“Transmission by Feel,” by Nick Lowry

“Information bound in words is an amazing and efficient means of transmission, but it has the weakness of the circle game at the party…”

http://www.aikidojournal.com/blog/media/lowry.jpgA student once asked a zen teacher about “Transmission” and wondered how a clear message, a clear and undiluted dharma reality, could be transmitted from person to person across time and culture, from the historical Buddha’s time to our own…

“But, isn’t it like the old party game where one person whispers something to the next person and on and on around the circle until the original message is completely lost?”
“No, it’s not like that at all.” replied the teacher.
“Then… what is it like?”
In response, the teacher slapped the student on the cheek, and said “Pass it on.”

The student did so and around the circle went the slap from person to person until it came all the way back around to the teacher’ own cheek.
“Yep that’s it.” said the Teacher.
The student bowed deeply in gratitude.

A tradition sends many streams of knowledge and wisdom into the future. The mainstream recognized in Western culture, in our idea of education is the knowledge bound to the medium of words and symbols. Information bound in words is an amazing and efficient means of transmission, but it has the weakness of the circle game at the party; its signal can easily be lost and distorted in the noise of culture and idiom, in the shifting values of time and place as iteration follows iteration from person to person. Through sound and sight it flows and shifts. This is a surface, a public face, Omote, a conditional quality.

The Ura, the back, the hidden, deep beneath the surface; here we see the transmission of the experience is altogether different. Something definite and clear is happening. Something unambiguous and human and something not secret because its forbidden, but secret because it cannot be contained in language.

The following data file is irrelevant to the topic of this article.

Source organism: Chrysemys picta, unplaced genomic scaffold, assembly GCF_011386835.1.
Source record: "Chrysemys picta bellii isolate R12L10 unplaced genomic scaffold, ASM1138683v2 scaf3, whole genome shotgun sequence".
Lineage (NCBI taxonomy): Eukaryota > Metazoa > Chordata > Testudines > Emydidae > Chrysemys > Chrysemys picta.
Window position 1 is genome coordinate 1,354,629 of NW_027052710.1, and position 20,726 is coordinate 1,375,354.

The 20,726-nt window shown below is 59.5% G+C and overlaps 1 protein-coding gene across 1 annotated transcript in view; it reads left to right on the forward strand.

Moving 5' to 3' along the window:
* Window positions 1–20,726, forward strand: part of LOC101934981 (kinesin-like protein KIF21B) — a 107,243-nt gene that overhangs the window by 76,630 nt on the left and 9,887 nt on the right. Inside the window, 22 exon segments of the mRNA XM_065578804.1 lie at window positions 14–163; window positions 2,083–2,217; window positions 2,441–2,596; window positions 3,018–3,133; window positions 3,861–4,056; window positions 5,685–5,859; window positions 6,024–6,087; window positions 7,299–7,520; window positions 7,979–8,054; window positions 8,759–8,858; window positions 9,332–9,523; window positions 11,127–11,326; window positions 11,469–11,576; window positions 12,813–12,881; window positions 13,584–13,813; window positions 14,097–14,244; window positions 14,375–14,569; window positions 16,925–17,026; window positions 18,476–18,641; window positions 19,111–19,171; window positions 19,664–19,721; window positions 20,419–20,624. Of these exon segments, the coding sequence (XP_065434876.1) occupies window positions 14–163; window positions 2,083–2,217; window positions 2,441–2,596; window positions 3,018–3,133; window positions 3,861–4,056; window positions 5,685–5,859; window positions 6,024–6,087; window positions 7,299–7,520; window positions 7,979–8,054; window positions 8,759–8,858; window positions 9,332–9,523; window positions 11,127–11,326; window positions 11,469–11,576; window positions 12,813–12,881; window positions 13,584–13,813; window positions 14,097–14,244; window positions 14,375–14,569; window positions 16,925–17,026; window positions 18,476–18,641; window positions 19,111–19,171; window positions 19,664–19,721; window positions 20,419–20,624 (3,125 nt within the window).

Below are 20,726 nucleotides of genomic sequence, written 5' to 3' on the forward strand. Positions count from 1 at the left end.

It is the same in Budo–much can be shared though the medium of words and pictures, through symbols and concepts. Much can be learned and shared this way (and much can be distorted this way as well, as words are slippery things prone to wander into pet mythologies and abstractions). But the “Feel” that passes from teacher to student, from sempai to kohai, from sensei to deshi contains the real seeds of transmission of the art. The Feel and the direct intuitive apprehension, the visceral sensations record on the nervous system, the actual Kinesthetic experience contains the heart of what is going on.

All of the Budo take the form of a living energy that was originally born many many generations ago in someone’s bodily experience, some one who both recognized its inherent wisdom and value and who also had the wherewithal and time to be able to send it on down the line, and so it has been passed down, hand to hand in the bodily experience of its adherents, transmitted in touch, in Feel.

Contact Nick Lowry at the Windsong Dojo


  1. Nick, You’ve hit the nail squarely on the head with this one. Written and oral transmissions are flawed and are often lost in translation. Tactile transmissions require no explanation nor can be explained other than by doing. Thanks for articulating it so well.

  2. steve kwan says:

    Excellent ! I read another article sometime ago, and it mentioned about to “feel” and “be receptive”.

  3. Jack Hosie says:

    Feeling is believing, you just can’t beat the Ronseal effect i.e. It does what it says on the tin!

  4. I partially disagree. You can be on the receiving end of many different types of throws and feel the same thing. Without any didactic training you will not be able to replicate the action. You may after a prolonged period of struggle figure it out but why should succeeding generations have to reinvent the wheel.

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